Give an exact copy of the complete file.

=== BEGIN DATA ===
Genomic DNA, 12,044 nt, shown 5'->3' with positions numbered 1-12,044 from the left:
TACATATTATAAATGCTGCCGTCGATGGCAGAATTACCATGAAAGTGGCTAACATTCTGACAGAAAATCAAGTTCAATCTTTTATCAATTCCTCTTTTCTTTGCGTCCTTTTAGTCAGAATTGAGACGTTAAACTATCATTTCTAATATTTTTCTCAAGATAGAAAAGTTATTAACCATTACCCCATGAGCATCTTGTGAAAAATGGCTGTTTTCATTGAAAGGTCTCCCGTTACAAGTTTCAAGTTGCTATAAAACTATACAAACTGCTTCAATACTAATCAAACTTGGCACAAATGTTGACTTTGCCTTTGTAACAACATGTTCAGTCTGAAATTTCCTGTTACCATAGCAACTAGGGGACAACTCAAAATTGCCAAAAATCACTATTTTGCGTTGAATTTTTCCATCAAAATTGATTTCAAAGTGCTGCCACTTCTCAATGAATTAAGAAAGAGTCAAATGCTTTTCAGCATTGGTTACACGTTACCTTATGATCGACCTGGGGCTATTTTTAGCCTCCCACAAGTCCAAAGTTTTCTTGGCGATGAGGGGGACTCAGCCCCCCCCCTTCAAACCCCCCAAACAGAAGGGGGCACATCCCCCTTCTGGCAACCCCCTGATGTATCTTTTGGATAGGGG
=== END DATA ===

Genomic DNA, 12,044 nt, shown 5'->3' with positions numbered 1-12,044 from the left:
TACATATTATAAATGCTGCCGTCGATGGCAGAATTACCATGAAAGTGGCTAACATTCTGACAGAAAATCAAGTTCAATCTTTTATCAATTCCTCTTTTCTTTGCGTCCTTTTAGTCAGAATTGAGACGTTAAACTATCATTTCTAATATTTTTCTCAAGATAGAAAAGTTATTAACCATTACCCCATGAGCATCTTGTGAAAAATGGCTGTTTTCATTGAAAGGTCTCCCGTTACAAGTTTCAAGTTGCTATAAAACTATACAAACTGCTTCAATACTAATCAAACTTGGCACAAATGTTGACTTTGCCTTTGTAACAACATGTTCAGTCTGAAATTTCCTGTTACCATAGCAACTAGGGGACAACTCAAAATTGCCAAAAATCACTATTTTGCGTTGAATTTTTCCATCAAAATTGATTTCAAAGTGCTGCCACTTCTCAATGAATTAAGAAAGAGTCAAATGCTTTTCAGCATTGGTTACACGTTACCTTATGATCGACCTGGGGCTATTTTTAGCCTCCCACAAGTCCAAAGTTTTCTTGGCGATGAGGGGGACTCAGCCCCCCCCCTTCAAACCCCCCAAACAGAAGGGGGCACATCCCCCTTCTGGCAACCCCCTGATGTATCTTTTGGATAGGGG